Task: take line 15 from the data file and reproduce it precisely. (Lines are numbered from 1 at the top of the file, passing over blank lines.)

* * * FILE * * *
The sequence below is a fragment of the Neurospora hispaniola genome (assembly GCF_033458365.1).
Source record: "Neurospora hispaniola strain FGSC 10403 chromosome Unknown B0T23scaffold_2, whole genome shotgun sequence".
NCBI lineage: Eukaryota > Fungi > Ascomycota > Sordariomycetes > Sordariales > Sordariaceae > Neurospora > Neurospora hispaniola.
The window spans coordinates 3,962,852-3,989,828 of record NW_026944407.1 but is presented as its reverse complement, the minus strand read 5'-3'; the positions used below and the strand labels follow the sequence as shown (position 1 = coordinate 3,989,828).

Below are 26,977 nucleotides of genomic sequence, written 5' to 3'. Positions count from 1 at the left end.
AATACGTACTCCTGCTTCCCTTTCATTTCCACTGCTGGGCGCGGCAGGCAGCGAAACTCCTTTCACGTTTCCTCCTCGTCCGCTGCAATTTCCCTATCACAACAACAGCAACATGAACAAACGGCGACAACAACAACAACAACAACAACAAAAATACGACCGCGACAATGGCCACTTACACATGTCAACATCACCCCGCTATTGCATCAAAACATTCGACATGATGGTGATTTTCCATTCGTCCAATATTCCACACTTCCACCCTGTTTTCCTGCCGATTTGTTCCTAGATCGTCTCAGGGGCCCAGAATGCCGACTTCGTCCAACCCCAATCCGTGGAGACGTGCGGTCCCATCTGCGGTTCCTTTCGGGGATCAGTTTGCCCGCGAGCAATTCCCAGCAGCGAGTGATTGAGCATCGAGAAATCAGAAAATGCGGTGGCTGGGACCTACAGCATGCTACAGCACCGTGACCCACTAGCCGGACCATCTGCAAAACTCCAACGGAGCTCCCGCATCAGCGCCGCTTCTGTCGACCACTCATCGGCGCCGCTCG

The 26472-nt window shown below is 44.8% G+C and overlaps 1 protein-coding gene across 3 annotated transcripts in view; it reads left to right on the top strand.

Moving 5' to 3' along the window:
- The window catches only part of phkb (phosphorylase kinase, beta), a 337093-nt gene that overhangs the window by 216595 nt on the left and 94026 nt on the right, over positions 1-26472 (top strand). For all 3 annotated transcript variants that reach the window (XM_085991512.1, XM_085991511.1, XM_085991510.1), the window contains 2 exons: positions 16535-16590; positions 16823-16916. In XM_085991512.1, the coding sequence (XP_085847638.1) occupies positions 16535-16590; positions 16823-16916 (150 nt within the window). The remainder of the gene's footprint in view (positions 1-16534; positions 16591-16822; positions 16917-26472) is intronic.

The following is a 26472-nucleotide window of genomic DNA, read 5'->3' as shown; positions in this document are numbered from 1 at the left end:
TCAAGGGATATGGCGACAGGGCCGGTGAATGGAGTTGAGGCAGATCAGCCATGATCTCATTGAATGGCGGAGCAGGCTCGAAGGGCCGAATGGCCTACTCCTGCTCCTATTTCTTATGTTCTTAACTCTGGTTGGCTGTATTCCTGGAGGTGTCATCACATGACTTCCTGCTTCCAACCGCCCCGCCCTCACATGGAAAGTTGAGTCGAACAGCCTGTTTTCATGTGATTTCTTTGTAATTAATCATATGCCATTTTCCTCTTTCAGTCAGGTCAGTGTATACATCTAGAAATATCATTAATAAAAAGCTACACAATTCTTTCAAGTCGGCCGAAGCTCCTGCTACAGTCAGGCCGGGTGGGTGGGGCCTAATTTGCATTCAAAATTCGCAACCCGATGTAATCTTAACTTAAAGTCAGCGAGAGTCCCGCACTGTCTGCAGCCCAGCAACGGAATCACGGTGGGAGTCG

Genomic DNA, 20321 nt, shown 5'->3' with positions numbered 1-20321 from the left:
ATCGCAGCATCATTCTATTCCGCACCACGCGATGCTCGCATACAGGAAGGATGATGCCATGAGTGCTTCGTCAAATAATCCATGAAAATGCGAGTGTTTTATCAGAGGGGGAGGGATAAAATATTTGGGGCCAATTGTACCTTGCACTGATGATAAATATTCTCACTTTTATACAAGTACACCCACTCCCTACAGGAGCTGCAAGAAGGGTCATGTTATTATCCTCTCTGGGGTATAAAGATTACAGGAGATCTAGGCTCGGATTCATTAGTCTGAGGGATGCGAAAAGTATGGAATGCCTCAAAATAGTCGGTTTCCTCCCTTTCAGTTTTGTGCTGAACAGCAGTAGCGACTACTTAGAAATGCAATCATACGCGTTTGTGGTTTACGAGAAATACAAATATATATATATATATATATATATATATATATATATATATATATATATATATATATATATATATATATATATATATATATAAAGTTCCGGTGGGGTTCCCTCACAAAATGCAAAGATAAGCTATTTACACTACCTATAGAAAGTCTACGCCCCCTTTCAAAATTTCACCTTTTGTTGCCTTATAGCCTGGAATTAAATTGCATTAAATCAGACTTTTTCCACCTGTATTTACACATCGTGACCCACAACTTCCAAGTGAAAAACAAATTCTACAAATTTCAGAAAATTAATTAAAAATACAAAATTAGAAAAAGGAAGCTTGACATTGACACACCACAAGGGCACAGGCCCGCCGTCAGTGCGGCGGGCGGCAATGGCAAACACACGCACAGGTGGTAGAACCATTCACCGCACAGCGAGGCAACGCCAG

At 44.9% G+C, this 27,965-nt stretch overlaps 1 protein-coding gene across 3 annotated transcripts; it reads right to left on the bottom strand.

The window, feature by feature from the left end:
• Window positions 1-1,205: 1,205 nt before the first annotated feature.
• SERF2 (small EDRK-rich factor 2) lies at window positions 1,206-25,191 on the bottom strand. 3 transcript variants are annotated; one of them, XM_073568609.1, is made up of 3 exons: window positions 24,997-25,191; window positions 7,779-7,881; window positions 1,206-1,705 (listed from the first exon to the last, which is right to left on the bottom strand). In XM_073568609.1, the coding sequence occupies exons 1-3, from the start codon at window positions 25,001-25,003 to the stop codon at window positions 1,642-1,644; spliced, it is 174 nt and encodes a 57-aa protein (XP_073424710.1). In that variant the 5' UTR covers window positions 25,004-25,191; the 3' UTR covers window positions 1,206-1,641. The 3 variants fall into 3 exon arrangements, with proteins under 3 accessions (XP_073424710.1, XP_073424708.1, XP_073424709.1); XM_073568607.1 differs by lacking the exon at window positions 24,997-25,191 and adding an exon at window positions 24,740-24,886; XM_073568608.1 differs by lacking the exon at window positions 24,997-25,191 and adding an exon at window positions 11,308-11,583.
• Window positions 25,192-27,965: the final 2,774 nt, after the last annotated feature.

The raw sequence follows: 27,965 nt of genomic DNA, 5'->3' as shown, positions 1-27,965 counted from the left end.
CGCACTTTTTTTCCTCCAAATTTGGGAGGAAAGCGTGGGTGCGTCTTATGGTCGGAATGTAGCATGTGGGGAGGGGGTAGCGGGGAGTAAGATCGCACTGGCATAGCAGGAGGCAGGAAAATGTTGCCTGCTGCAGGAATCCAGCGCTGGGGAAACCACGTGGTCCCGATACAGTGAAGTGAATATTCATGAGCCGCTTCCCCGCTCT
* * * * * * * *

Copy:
The window, feature by feature from the left end: